Modification of DNA methylation status is one of the mechanisms used by plants to adjust gene expression at both the transcriptional and posttranscriptional levels when plants are exposed to suboptimal conditions. Under abiotic stress, different cultivars often show heritable phenotypic variation accompanied by epigenetic polymorphisms at the DNA methylation level. This variation may provide the raw materials for plant breeding programs that aim to enhance abiotic stress tolerance, including salt tolerance.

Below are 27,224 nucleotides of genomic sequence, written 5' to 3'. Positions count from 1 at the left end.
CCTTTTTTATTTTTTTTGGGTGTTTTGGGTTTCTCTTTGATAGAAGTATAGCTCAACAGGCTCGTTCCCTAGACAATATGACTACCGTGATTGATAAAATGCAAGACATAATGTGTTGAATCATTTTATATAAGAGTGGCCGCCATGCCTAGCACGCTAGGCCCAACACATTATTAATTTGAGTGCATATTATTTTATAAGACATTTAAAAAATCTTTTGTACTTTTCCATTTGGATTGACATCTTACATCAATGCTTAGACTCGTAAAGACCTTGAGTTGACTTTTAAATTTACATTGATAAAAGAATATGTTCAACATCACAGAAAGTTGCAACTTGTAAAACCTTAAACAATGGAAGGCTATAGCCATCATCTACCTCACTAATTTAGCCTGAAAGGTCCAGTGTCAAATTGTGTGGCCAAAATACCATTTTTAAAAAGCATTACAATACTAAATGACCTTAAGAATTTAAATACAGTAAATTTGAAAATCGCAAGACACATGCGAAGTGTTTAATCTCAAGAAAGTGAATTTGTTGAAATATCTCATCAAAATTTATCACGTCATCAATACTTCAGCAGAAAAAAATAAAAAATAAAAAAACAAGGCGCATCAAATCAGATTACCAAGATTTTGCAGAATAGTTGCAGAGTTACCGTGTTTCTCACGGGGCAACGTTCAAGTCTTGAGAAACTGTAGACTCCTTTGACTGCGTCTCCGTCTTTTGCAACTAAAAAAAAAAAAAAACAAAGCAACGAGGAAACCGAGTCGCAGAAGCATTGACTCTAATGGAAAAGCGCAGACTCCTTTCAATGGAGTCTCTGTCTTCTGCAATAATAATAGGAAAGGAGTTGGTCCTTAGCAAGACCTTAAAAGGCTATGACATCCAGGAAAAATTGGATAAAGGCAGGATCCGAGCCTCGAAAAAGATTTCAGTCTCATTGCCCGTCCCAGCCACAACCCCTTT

The present study was conducted to evaluate the responses of three annual Medicago species (M. truncatula, M. laciniata, and M. polymorpha) to salinity. We analyzed publicly available microarray data in NCBI pertaining to salinity-response genes in M. truncatula. Our data search identified Tubby C2 (TLP) and ethylene responsive transcription factor 1 (ERF1) as genes that potentially respond to salinity.
Plants exposed to certain abiotic stress conditions tend to produce the amino acid proline, which acts as an active osmolyte, a metal chelator, an antioxidant, and a signaling molecule. There is increasing evidence that proline accumulates in plants due to a wide range of abiotic stress, in particular high soil salinity and drought. Therefore, proline content is often used as a marker-assisted breeding tool aimed at improving drought and salinity tolerance.